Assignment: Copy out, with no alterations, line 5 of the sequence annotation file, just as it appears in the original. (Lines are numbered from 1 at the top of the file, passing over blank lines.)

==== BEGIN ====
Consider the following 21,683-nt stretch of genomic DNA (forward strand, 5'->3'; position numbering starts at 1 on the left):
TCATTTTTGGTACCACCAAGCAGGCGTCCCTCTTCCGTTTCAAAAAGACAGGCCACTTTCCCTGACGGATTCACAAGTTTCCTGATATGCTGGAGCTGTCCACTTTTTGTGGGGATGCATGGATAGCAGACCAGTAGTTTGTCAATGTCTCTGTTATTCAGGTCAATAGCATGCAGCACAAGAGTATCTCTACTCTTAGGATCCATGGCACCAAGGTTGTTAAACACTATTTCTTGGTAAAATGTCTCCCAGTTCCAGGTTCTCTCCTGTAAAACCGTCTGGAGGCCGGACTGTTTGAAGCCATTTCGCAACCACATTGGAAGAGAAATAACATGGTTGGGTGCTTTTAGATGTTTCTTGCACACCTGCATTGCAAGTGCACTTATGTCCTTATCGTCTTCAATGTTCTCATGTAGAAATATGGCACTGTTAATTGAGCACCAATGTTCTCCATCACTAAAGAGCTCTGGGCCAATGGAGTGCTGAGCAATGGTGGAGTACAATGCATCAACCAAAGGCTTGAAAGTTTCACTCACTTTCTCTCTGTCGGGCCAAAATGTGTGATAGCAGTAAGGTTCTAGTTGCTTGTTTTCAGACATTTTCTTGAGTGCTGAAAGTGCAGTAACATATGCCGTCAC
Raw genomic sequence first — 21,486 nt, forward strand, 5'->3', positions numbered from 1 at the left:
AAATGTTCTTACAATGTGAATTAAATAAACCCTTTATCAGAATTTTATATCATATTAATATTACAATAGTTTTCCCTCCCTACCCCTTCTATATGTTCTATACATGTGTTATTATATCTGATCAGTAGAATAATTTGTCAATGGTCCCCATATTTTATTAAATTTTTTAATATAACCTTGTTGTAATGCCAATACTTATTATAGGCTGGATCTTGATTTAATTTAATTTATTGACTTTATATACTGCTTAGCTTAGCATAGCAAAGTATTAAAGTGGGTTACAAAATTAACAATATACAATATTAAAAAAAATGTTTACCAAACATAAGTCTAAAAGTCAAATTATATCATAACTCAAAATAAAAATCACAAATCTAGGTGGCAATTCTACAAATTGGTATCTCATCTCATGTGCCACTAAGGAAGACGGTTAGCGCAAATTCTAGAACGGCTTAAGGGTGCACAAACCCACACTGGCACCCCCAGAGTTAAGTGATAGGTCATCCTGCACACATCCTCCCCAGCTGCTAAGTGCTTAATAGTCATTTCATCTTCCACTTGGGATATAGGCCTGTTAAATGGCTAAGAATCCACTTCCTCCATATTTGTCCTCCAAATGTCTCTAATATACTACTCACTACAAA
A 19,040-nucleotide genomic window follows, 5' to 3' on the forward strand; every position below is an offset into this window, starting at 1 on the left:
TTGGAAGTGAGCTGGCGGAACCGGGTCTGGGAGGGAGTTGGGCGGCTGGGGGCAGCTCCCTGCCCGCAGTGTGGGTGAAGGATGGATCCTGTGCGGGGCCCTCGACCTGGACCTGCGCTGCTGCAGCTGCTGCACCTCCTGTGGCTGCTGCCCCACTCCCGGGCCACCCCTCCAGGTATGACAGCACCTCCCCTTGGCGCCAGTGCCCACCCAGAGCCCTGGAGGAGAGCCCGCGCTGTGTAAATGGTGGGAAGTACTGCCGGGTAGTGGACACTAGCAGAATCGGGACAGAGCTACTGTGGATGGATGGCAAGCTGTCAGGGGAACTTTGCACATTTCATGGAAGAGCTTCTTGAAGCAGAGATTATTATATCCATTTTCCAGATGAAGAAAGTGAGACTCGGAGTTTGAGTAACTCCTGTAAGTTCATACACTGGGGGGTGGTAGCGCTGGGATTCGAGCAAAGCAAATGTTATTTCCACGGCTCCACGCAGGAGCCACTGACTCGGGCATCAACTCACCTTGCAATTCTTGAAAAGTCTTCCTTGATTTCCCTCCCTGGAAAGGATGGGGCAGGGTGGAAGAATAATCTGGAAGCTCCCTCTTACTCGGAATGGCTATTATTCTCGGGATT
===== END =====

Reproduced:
A 19,040-nucleotide genomic window follows, 5' to 3' on the forward strand; every position below is an offset into this window, starting at 1 on the left: